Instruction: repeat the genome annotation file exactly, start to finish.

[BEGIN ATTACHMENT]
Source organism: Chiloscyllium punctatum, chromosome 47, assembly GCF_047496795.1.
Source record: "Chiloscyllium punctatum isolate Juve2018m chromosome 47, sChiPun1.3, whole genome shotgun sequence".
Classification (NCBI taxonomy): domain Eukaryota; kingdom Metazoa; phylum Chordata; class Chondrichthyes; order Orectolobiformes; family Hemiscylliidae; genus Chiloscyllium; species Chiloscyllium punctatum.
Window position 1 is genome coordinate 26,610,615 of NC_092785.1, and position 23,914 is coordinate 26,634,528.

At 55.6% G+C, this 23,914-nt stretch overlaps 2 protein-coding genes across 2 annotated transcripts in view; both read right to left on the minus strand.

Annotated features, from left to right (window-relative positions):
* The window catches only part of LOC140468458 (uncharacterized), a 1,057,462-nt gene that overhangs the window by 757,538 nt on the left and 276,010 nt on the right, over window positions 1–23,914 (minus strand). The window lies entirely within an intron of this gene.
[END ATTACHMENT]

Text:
Source organism: Chiloscyllium punctatum, chromosome 47, assembly GCF_047496795.1.
Source record: "Chiloscyllium punctatum isolate Juve2018m chromosome 47, sChiPun1.3, whole genome shotgun sequence".
Classification (NCBI taxonomy): domain Eukaryota; kingdom Metazoa; phylum Chordata; class Chondrichthyes; order Orectolobiformes; family Hemiscylliidae; genus Chiloscyllium; species Chiloscyllium punctatum.
Window position 1 is genome coordinate 26,610,615 of NC_092785.1, and position 23,914 is coordinate 26,634,528.

At 55.6% G+C, this 23,914-nt stretch overlaps 2 protein-coding genes across 2 annotated transcripts in view; both read right to left on the minus strand.

Annotated features, from left to right (window-relative positions):
* The window catches only part of LOC140468458 (uncharacterized), a 1,057,462-nt gene that overhangs the window by 757,538 nt on the left and 276,010 nt on the right, over window positions 1–23,914 (minus strand). The window lies entirely within an intron of this gene.